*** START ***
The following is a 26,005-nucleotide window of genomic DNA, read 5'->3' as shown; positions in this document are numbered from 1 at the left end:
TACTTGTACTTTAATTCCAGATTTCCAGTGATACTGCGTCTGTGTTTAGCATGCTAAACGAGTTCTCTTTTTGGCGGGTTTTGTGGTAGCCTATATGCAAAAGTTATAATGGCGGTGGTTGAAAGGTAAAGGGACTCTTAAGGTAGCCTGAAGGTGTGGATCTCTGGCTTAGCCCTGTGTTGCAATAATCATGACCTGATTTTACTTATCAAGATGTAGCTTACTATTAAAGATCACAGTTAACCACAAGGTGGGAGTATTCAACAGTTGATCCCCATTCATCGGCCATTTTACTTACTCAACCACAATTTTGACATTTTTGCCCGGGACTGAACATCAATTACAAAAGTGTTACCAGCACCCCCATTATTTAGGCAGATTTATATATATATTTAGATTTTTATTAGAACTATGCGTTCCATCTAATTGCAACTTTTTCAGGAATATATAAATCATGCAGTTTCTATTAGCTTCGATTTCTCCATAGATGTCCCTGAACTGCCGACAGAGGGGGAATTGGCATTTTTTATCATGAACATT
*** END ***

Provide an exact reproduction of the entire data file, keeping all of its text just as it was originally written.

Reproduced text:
The following is a 26,005-nucleotide window of genomic DNA, read 5'->3' as shown; positions in this document are numbered from 1 at the left end:
TACTTGTACTTTAATTCCAGATTTCCAGTGATACTGCGTCTGTGTTTAGCATGCTAAACGAGTTCTCTTTTTGGCGGGTTTTGTGGTAGCCTATATGCAAAAGTTATAATGGCGGTGGTTGAAAGGTAAAGGGACTCTTAAGGTAGCCTGAAGGTGTGGATCTCTGGCTTAGCCCTGTGTTGCAATAATCATGACCTGATTTTACTTATCAAGATGTAGCTTACTATTAAAGATCACAGTTAACCACAAGGTGGGAGTATTCAACAGTTGATCCCCATTCATCGGCCATTTTACTTACTCAACCACAATTTTGACATTTTTGCCCGGGACTGAACATCAATTACAAAAGTGTTACCAGCACCCCCATTATTTAGGCAGATTTATATATATATTTAGATTTTTATTAGAACTATGCGTTCCATCTAATTGCAACTTTTTCAGGAATATATAAATCATGCAGTTTCTATTAGCTTCGATTTCTCCATAGATGTCCCTGAACTGCCGACAGAGGGGGAATTGGCATTTTTTATCATGAACATT